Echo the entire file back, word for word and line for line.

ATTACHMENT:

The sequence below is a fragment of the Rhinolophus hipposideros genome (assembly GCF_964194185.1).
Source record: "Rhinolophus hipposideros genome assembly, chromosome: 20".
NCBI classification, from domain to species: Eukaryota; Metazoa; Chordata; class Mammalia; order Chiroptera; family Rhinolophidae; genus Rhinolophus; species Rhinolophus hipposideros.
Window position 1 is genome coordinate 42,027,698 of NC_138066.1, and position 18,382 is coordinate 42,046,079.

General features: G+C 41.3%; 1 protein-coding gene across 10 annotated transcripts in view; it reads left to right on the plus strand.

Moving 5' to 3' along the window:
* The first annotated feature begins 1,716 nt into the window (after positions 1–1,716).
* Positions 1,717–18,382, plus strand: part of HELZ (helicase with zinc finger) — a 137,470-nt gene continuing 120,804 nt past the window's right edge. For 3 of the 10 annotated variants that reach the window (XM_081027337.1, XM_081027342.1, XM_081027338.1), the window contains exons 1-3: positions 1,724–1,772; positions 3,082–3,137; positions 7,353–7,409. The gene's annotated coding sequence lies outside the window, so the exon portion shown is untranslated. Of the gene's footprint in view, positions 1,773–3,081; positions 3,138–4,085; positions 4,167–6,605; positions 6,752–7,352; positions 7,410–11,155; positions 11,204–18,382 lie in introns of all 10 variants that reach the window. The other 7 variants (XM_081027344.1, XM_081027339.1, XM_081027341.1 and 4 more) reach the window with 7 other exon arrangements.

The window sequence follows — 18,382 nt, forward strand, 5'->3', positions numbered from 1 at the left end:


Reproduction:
The sequence below is a fragment of the Rhinolophus hipposideros genome (assembly GCF_964194185.1).
Source record: "Rhinolophus hipposideros genome assembly, chromosome: 20".
NCBI classification, from domain to species: Eukaryota; Metazoa; Chordata; class Mammalia; order Chiroptera; family Rhinolophidae; genus Rhinolophus; species Rhinolophus hipposideros.
Window position 1 is genome coordinate 42,027,698 of NC_138066.1, and position 18,382 is coordinate 42,046,079.

General features: G+C 41.3%; 1 protein-coding gene across 10 annotated transcripts in view; it reads left to right on the plus strand.

Moving 5' to 3' along the window:
* The first annotated feature begins 1,716 nt into the window (after positions 1–1,716).
* Positions 1,717–18,382, plus strand: part of HELZ (helicase with zinc finger) — a 137,470-nt gene continuing 120,804 nt past the window's right edge. For 3 of the 10 annotated variants that reach the window (XM_081027337.1, XM_081027342.1, XM_081027338.1), the window contains exons 1-3: positions 1,724–1,772; positions 3,082–3,137; positions 7,353–7,409. The gene's annotated coding sequence lies outside the window, so the exon portion shown is untranslated. Of the gene's footprint in view, positions 1,773–3,081; positions 3,138–4,085; positions 4,167–6,605; positions 6,752–7,352; positions 7,410–11,155; positions 11,204–18,382 lie in introns of all 10 variants that reach the window. The other 7 variants (XM_081027344.1, XM_081027339.1, XM_081027341.1 and 4 more) reach the window with 7 other exon arrangements.

The window sequence follows — 18,382 nt, forward strand, 5'->3', positions numbered from 1 at the left end: